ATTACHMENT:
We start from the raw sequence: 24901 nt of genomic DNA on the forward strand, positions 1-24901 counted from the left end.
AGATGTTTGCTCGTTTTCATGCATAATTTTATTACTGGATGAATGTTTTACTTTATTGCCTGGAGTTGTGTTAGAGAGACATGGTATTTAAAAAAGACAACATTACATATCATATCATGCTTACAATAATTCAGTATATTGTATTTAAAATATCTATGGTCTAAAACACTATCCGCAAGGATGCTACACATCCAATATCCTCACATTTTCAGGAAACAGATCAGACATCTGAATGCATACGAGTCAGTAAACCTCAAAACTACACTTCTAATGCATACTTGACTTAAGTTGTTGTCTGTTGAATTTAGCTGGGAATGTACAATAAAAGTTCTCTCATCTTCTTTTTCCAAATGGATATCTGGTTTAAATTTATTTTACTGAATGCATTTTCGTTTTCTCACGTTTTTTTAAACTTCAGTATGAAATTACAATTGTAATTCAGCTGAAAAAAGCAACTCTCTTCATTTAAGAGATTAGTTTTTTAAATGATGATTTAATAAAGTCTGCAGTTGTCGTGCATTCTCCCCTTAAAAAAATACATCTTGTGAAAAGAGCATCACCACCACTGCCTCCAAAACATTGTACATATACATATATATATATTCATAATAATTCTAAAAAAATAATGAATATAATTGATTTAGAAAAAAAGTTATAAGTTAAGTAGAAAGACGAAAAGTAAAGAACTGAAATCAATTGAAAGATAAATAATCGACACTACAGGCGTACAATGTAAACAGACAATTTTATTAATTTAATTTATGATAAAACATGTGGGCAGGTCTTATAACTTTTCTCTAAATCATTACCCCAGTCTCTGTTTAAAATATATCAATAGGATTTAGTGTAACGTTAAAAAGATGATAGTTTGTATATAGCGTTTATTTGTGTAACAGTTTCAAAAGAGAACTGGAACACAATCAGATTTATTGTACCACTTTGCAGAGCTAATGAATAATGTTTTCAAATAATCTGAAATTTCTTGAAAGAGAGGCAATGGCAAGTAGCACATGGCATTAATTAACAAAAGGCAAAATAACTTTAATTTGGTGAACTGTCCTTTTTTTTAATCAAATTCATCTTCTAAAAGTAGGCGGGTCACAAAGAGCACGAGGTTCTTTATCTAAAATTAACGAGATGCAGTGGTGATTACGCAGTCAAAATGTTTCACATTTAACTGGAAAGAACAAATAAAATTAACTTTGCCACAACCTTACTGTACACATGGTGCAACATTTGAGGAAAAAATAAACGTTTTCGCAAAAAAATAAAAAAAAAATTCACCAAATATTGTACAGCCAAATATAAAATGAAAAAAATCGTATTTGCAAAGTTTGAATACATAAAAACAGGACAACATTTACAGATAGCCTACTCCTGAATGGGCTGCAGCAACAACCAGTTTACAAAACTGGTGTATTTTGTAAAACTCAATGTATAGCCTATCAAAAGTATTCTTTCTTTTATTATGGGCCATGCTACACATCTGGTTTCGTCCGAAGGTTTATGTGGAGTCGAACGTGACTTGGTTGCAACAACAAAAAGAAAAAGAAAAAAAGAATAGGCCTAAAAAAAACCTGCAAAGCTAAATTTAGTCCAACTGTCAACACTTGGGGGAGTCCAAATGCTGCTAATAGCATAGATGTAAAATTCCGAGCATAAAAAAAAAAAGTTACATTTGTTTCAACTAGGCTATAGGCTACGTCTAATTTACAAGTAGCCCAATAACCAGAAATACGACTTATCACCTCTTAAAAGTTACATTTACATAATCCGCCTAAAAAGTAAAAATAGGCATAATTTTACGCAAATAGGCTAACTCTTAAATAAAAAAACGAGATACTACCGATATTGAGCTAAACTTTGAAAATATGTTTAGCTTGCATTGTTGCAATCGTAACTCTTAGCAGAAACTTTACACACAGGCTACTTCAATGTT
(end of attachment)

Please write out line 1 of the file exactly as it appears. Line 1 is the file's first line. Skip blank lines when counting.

We start from the raw sequence: 24901 nt of genomic DNA on the forward strand, positions 1-24901 counted from the left end.